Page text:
Refinishing and Upgrading Kitchen Cabinets
For the homeowner who is happy with the condition and layout of the existing kitchen cabinets, refinishing kitchen cabinets (or removing the old varnish) is a cost-effective way to refresh and upgrade wood cabinets without the expense and hassle of a full kitchen remodel. This is also a good time to change out existing cabinet doors for new ones in a different style: add kitchen cabinet inserts and organizers; replace old drawer boxes; and buy new handles and knobs.
Refinishing kitchen cabinets is a process that includes identifying the cabinets' current varnish and then removing and reapplying it. To refinish properly requires technical knowledge of wood properties, sanding methods, top coat removal, and an understanding of stains. Cabinet refinishing, because of the expertise involved, is typically done by a professional. Some points to consider when refinishing wood cabinets are:
What types of Cabinets can be Refinished?
The first step is to identify the cabinet box structure. Cabinets are manufactured in two basic box constructions: frameless or face frame. In face frame cabinets, supporting frames attach to the front of the cabinet box. This frame is typically
1 1/2-inches wide and made from solid wood. Mounted on this face frame is the door. Frameless cabinets, on the other hand, have no supporting front frame. The door is attached directly to the side panel of the cabinet box.
Face frame cabinets that are finished in a natural or stained wood, can be stripped and refinished. However, for face frame cabinets that are painted, it may be difficult or cost prohibitive to change to a varnished finish. Wood is a porous material, and once painted, it is very difficult to sand it down far enough to remove all the paint that has been caught by the grain. If you currently have painted cabinets and want to change them to a clear coat or stained wood, cabinet refacing may be the only option short of a full kitchen remodel.
With frameless cabinets the exterior of the cabinet boxes are covered with either a very thin wood veneer or a plastic laminate material. These materials cannot be readily sanded and refinished. Redoing the exterior finish of the frameless cabinet boxes is often best achieved through cabinet refacing.
Removal of the current Finish
Varnish is the transparent topcoat applied to both stained and unstained woods, to protect the wood and achieve the desired level of shine. There are several types of varnish, including urethane, polyurethane, shellac, lacquer, and acrylic. Completely removing the old topcoat requires a chemical stripper, followed by sanding.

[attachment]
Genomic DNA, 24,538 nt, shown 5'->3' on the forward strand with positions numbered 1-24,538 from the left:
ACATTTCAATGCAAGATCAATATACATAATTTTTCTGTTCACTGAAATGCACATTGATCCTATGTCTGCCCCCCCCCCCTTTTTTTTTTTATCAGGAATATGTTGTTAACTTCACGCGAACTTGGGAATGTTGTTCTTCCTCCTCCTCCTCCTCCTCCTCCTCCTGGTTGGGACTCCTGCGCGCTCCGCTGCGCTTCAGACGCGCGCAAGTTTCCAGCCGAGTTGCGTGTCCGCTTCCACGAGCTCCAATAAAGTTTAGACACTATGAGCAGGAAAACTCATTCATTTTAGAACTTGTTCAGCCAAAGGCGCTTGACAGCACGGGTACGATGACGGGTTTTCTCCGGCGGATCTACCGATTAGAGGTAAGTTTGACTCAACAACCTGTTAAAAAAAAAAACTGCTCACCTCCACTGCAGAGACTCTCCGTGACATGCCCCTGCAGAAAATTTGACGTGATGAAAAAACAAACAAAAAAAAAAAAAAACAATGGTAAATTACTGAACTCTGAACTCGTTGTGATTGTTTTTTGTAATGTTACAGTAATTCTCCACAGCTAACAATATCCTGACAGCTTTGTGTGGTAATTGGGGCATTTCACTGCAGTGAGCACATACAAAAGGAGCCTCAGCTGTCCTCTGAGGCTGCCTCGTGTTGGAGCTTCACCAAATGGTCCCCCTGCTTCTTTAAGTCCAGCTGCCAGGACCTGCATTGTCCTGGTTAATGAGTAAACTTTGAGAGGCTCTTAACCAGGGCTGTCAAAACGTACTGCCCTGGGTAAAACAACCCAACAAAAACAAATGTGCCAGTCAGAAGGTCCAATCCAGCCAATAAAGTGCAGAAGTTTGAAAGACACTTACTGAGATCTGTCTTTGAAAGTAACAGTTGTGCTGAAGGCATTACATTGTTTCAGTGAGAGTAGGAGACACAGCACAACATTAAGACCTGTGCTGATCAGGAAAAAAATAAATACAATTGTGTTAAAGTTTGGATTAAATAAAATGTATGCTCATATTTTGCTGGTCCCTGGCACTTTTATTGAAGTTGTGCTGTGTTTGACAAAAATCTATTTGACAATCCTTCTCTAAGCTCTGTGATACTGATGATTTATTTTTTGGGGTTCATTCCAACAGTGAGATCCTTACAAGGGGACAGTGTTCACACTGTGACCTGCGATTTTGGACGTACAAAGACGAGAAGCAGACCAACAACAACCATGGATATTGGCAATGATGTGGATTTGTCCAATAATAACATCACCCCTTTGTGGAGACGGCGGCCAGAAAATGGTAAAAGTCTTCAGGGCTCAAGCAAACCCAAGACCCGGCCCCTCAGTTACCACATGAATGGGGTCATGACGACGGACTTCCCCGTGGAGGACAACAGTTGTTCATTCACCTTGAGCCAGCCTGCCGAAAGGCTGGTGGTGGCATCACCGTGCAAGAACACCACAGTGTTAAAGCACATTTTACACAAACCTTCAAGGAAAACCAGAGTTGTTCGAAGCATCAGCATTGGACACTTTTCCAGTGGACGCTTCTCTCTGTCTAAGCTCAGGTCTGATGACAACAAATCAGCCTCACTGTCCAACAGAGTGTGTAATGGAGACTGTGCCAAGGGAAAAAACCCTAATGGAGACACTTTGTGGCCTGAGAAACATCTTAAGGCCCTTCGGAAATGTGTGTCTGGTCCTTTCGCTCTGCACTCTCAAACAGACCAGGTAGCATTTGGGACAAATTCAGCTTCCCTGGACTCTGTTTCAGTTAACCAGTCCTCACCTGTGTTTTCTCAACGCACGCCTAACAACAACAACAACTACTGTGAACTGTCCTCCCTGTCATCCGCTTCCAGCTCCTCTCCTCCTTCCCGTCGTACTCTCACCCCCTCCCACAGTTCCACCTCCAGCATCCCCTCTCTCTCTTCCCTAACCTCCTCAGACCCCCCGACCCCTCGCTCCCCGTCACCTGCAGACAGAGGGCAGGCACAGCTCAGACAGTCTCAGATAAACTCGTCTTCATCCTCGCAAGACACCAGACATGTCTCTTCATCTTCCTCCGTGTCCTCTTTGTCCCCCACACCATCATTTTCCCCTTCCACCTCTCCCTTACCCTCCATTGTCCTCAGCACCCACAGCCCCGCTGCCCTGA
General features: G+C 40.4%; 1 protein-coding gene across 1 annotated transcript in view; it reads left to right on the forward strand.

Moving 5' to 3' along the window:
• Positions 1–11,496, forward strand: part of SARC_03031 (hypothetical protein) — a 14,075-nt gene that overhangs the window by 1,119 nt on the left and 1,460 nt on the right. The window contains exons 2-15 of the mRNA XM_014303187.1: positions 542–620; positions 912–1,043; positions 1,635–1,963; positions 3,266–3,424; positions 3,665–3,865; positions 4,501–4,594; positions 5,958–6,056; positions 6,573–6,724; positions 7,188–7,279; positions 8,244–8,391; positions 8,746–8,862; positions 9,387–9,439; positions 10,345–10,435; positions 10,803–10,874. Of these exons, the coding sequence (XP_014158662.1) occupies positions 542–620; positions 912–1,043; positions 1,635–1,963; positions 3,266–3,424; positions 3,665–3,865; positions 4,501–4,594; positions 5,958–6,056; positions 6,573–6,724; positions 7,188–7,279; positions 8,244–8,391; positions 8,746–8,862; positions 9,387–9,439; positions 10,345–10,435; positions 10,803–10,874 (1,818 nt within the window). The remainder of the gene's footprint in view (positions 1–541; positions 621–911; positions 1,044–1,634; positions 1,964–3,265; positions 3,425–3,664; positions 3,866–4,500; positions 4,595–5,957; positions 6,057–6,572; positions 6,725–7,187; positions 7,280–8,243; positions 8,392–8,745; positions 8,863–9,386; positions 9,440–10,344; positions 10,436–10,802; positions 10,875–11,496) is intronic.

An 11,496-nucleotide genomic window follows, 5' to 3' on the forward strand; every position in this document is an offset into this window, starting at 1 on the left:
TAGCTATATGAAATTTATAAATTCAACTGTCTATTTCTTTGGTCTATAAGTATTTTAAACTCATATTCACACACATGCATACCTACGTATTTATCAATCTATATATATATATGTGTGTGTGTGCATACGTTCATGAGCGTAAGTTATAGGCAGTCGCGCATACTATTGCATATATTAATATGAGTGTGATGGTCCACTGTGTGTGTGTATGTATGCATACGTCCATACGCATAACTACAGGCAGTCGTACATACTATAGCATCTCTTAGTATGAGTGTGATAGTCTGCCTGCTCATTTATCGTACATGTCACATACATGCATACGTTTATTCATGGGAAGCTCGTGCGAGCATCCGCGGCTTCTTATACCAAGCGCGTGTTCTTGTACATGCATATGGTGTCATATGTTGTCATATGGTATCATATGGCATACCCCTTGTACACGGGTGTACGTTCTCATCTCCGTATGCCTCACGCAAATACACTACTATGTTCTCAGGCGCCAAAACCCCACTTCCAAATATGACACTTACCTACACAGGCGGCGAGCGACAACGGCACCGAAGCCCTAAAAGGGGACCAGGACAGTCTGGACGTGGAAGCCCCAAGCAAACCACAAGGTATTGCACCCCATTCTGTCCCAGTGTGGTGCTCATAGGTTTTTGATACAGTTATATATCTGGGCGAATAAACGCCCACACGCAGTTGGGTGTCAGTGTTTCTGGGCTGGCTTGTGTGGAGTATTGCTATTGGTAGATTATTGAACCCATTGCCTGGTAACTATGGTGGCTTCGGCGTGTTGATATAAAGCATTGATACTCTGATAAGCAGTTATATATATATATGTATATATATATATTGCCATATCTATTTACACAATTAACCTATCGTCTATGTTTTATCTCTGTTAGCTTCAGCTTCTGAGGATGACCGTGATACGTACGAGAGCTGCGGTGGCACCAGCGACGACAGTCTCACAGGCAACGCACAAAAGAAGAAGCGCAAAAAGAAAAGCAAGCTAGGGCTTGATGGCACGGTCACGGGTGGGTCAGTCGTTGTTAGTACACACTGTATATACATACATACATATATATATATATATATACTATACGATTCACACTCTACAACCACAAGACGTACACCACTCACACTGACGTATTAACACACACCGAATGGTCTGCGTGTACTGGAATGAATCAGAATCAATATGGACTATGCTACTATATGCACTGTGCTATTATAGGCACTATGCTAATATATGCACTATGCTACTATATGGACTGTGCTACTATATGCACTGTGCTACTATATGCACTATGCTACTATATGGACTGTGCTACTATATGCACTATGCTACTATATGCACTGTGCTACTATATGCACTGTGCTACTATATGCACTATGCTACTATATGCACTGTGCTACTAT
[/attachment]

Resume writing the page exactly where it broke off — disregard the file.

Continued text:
There are excellent varnish removers available. If you’re a do-it-yourselfer, ask your local retailer for advice in identifying the old finish and selecting the proper product for your cabinet finish. Be sure to follow the manufacturer’s instructions carefully. Some of the chemicals used to remove old cabinet finishes are so strong they can break down the adhesives that hold the door together. For this reason, it’s a good idea to test the product on one or two doors before proceeding with the rest of the project.
Cabinets with natural or light stains can be darkened, but if your cabinets are already dark, you’ll probably have to either stay with that color or go darker. Once a dark stain penetrates the wood's surface, it is very difficult to sand down far enough to remove all of it. The only way to know for sure is to actually sand and strip a couple of cabinet doors. If the pigment is deeply ingrained in the wood, you can either keep the stain as is or go darker, or you can reface, paint, or replace the cabinets.
Wood and the Stain's Pigments
Before choosing a stain, it is important to identify the exterior wood on your cabinets. Different woods absorb stain pigment differently. Most stains allow the wood's grain and color to show through, so the finished product is a combination of the wood's properties and the stain color. For example, maple has a tendency to take medium-to-dark stains unevenly, resulting in a flat, blotchy effect. Cherry, on the other hand, has a nice “visual depth” and absorbs deep stains evenly. That’s what gives cherry its reputation for color richness and beauty. Hardware and paint store employees and professional refinishers are often very knowledgeable about wood properties. Ask them for advice when selecting your stain.